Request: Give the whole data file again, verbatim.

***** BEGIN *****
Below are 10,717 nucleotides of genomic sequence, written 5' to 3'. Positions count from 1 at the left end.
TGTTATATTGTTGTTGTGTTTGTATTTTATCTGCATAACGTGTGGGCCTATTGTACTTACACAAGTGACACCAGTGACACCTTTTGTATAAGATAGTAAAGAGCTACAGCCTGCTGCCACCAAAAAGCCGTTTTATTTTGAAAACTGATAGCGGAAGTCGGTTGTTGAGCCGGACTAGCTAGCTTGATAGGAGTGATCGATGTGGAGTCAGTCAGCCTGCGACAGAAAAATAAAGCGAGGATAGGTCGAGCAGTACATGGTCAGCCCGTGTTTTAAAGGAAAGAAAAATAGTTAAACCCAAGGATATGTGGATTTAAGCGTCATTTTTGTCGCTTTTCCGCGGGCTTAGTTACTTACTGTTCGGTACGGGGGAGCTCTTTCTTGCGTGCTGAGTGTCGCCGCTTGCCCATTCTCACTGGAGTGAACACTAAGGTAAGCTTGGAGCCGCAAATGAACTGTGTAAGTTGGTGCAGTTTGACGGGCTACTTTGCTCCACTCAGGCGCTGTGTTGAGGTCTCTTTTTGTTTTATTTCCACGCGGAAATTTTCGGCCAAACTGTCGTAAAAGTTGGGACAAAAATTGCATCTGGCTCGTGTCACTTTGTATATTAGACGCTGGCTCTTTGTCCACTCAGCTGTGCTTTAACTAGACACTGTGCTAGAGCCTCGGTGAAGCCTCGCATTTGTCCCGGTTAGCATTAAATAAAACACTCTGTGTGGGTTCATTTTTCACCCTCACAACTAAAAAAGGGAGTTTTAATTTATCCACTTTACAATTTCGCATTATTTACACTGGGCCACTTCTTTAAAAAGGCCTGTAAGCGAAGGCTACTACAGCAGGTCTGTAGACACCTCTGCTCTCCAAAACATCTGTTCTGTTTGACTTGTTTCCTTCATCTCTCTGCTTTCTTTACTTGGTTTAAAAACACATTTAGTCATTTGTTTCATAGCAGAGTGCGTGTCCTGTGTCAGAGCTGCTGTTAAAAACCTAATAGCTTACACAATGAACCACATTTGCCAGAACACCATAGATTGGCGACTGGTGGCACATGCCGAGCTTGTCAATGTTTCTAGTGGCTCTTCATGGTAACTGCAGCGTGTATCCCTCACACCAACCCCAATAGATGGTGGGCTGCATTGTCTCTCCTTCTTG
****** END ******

Below are 10,717 nucleotides of genomic sequence, written 5' to 3'. Positions count from 1 at the left end.
TGTTATATTGTTGTTGTGTTTGTATTTTATCTGCATAACGTGTGGGCCTATTGTACTTACACAAGTGACACCAGTGACACCTTTTGTATAAGATAGTAAAGAGCTACAGCCTGCTGCCACCAAAAAGCCGTTTTATTTTGAAAACTGATAGCGGAAGTCGGTTGTTGAGCCGGACTAGCTAGCTTGATAGGAGTGATCGATGTGGAGTCAGTCAGCCTGCGACAGAAAAATAAAGCGAGGATAGGTCGAGCAGTACATGGTCAGCCCGTGTTTTAAAGGAAAGAAAAATAGTTAAACCCAAGGATATGTGGATTTAAGCGTCATTTTTGTCGCTTTTCCGCGGGCTTAGTTACTTACTGTTCGGTACGGGGGAGCTCTTTCTTGCGTGCTGAGTGTCGCCGCTTGCCCATTCTCACTGGAGTGAACACTAAGGTAAGCTTGGAGCCGCAAATGAACTGTGTAAGTTGGTGCAGTTTGACGGGCTACTTTGCTCCACTCAGGCGCTGTGTTGAGGTCTCTTTTTGTTTTATTTCCACGCGGAAATTTTCGGCCAAACTGTCGTAAAAGTTGGGACAAAAATTGCATCTGGCTCGTGTCACTTTGTATATTAGACGCTGGCTCTTTGTCCACTCAGCTGTGCTTTAACTAGACACTGTGCTAGAGCCTCGGTGAAGCCTCGCATTTGTCCCGGTTAGCATTAAATAAAACACTCTGTGTGGGTTCATTTTTCACCCTCACAACTAAAAAAGGGAGTTTTAATTTATCCACTTTACAATTTCGCATTATTTACACTGGGCCACTTCTTTAAAAAGGCCTGTAAGCGAAGGCTACTACAGCAGGTCTGTAGACACCTCTGCTCTCCAAAACATCTGTTCTGTTTGACTTGTTTCCTTCATCTCTCTGCTTTCTTTACTTGGTTTAAAAACACATTTAGTCATTTGTTTCATAGCAGAGTGCGTGTCCTGTGTCAGAGCTGCTGTTAAAAACCTAATAGCTTACACAATGAACCACATTTGCCAGAACACCATAGATTGGCGACTGGTGGCACATGCCGAGCTTGTCAATGTTTCTAGTGGCTCTTCATGGTAACTGCAGCGTGTATCCCTCACACCAACCCCAATAGATGGTGGGCTGCATTGTCTCTCCTTCTTG